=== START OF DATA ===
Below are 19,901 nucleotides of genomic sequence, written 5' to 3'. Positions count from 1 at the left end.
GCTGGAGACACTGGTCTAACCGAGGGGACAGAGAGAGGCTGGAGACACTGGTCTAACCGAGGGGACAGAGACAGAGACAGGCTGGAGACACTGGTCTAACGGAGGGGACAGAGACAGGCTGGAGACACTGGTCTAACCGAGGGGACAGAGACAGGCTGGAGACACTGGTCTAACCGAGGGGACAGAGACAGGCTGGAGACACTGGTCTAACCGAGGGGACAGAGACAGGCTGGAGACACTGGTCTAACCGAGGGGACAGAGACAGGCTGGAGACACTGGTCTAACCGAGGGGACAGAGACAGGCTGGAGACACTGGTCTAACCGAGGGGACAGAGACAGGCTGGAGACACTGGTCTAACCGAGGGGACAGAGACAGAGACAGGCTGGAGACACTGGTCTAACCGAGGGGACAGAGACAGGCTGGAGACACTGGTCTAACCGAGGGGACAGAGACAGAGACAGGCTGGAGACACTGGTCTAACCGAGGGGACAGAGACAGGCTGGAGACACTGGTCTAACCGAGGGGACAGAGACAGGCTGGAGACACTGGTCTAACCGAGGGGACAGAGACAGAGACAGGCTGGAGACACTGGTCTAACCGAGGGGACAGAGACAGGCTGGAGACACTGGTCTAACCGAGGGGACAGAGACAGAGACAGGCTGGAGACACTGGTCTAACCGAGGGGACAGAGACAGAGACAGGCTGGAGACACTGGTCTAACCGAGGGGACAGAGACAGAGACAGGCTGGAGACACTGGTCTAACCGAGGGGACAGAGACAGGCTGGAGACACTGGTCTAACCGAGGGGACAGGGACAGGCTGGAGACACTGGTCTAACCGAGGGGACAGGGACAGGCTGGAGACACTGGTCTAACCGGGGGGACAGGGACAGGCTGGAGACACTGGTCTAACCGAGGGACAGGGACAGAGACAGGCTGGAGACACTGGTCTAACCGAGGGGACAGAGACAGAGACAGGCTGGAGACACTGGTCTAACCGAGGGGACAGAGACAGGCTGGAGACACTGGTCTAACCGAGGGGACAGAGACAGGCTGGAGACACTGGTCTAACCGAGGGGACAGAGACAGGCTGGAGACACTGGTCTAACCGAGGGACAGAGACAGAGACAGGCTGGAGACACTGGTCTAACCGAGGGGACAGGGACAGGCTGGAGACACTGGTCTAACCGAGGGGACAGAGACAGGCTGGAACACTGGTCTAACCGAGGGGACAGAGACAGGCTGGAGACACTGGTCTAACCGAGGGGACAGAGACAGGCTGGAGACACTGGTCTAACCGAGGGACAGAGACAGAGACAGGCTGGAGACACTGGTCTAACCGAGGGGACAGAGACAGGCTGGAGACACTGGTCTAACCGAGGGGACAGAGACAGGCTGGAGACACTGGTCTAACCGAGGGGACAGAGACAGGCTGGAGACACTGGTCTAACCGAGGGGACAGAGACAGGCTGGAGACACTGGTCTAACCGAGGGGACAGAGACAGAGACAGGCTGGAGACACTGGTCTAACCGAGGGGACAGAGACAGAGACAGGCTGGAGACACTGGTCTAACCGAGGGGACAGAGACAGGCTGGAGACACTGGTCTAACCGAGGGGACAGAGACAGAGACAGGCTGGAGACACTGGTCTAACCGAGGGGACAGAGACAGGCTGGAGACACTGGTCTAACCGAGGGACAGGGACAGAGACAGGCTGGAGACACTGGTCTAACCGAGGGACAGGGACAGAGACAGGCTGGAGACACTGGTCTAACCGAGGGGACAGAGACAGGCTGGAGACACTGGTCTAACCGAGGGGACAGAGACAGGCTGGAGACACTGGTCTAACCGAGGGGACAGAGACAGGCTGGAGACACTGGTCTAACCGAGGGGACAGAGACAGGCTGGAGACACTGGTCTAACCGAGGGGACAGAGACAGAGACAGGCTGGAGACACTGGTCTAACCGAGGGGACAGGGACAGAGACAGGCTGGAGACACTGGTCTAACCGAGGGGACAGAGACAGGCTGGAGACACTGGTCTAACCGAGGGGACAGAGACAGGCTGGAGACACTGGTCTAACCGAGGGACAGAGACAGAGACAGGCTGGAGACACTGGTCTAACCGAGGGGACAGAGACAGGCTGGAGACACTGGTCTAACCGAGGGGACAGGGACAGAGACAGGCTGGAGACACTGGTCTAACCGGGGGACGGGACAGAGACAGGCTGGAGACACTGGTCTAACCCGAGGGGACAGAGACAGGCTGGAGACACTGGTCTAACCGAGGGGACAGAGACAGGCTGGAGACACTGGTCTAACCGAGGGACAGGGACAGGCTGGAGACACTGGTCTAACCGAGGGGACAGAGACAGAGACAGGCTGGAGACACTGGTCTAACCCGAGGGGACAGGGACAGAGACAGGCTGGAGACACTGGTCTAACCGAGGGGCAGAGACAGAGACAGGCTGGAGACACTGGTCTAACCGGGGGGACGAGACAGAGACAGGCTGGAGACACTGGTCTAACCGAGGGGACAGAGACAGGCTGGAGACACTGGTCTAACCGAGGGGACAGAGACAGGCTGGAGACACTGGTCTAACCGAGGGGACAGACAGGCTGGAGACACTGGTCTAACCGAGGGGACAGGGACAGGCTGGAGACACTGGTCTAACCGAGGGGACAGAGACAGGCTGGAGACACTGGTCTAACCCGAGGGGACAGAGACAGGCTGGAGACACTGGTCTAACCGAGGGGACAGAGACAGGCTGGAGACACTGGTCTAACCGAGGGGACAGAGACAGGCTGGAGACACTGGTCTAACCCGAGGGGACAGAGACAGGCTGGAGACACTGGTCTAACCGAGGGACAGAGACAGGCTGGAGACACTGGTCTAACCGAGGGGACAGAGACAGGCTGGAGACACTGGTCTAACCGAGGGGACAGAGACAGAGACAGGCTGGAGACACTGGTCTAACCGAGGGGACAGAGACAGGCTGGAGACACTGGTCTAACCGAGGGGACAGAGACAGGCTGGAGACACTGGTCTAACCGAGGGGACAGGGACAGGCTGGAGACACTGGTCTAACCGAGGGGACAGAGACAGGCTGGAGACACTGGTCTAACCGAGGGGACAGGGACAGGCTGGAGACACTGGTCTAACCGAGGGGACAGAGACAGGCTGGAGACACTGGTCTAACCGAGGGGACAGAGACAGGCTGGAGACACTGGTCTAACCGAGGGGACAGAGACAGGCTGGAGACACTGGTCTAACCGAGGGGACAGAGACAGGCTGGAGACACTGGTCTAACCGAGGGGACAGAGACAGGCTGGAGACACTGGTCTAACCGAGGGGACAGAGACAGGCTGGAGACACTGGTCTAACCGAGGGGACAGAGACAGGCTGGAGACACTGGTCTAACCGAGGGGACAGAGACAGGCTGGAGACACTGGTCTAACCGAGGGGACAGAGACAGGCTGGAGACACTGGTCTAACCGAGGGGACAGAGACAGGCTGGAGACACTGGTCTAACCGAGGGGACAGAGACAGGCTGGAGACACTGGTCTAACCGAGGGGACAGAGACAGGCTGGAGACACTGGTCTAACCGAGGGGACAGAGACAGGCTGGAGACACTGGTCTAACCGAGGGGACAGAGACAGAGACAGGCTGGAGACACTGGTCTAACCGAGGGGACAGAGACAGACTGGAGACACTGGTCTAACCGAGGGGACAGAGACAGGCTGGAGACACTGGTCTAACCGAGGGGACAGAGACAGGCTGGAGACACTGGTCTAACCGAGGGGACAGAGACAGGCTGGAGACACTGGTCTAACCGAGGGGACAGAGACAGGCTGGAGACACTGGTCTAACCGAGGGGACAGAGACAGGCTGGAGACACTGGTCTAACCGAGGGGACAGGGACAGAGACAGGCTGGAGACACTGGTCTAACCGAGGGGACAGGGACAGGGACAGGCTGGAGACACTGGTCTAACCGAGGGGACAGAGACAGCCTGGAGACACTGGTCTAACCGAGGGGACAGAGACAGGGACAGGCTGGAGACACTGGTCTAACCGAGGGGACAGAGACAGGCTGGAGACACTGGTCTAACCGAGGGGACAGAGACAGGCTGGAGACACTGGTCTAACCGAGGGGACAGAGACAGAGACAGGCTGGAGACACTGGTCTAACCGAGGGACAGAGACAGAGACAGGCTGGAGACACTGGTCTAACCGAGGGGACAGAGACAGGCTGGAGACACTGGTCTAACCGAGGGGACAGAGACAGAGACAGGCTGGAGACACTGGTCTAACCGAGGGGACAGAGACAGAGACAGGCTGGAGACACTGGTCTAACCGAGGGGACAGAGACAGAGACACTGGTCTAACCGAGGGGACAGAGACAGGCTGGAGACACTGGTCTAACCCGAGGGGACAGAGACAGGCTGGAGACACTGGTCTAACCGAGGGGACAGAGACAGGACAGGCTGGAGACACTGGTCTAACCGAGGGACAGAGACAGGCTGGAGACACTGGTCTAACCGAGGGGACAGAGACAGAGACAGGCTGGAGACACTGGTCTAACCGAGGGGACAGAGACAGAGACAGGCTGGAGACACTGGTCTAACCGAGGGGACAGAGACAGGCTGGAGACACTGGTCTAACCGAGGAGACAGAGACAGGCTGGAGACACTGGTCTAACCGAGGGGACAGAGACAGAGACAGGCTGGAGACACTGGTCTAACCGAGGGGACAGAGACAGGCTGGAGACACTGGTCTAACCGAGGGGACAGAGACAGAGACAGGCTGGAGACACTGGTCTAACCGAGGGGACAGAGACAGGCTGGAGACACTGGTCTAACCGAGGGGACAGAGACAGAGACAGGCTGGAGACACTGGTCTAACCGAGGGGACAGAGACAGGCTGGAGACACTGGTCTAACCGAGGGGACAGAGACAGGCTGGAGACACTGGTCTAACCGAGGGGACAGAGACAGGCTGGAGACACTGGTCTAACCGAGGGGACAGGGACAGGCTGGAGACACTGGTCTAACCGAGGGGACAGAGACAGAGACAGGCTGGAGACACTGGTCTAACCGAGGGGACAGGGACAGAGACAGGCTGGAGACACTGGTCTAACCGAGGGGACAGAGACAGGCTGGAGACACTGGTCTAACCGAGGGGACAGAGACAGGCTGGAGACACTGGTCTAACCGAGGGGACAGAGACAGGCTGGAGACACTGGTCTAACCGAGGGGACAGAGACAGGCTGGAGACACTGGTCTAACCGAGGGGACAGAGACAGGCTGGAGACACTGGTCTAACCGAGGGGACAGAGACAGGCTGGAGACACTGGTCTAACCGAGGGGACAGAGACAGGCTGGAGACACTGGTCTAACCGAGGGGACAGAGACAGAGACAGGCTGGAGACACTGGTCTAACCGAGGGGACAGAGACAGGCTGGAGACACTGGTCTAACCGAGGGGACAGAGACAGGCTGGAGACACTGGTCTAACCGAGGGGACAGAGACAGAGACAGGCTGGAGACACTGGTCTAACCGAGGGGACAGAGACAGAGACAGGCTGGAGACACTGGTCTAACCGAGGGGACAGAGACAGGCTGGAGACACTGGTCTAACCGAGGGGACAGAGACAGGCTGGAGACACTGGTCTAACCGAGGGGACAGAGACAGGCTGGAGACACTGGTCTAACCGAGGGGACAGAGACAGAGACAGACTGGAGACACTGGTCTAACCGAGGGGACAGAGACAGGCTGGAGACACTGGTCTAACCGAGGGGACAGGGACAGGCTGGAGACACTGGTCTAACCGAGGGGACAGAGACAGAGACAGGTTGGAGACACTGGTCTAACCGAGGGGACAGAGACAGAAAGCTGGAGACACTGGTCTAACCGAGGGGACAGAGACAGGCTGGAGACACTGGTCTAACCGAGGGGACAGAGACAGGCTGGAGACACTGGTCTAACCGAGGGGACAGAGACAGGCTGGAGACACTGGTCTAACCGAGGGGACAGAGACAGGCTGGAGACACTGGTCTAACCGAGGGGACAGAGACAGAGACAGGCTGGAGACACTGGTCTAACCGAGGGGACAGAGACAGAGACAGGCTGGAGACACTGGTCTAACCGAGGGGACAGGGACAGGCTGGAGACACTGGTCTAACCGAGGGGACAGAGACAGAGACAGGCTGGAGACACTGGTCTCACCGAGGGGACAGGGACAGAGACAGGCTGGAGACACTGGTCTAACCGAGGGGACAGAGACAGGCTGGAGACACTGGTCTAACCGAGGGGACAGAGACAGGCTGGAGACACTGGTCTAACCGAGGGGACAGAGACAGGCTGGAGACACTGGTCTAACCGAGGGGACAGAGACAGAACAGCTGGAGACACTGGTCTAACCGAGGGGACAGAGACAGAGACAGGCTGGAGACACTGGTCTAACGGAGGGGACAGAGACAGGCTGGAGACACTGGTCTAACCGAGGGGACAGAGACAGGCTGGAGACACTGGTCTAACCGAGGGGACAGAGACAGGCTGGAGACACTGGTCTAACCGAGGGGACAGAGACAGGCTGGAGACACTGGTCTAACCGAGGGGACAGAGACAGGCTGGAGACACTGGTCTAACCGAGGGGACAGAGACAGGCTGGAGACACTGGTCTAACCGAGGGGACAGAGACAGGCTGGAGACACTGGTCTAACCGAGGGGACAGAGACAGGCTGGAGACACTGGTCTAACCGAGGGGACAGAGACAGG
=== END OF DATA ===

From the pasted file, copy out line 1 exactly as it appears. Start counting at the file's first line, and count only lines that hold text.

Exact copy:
Below are 19,901 nucleotides of genomic sequence, written 5' to 3'. Positions count from 1 at the left end.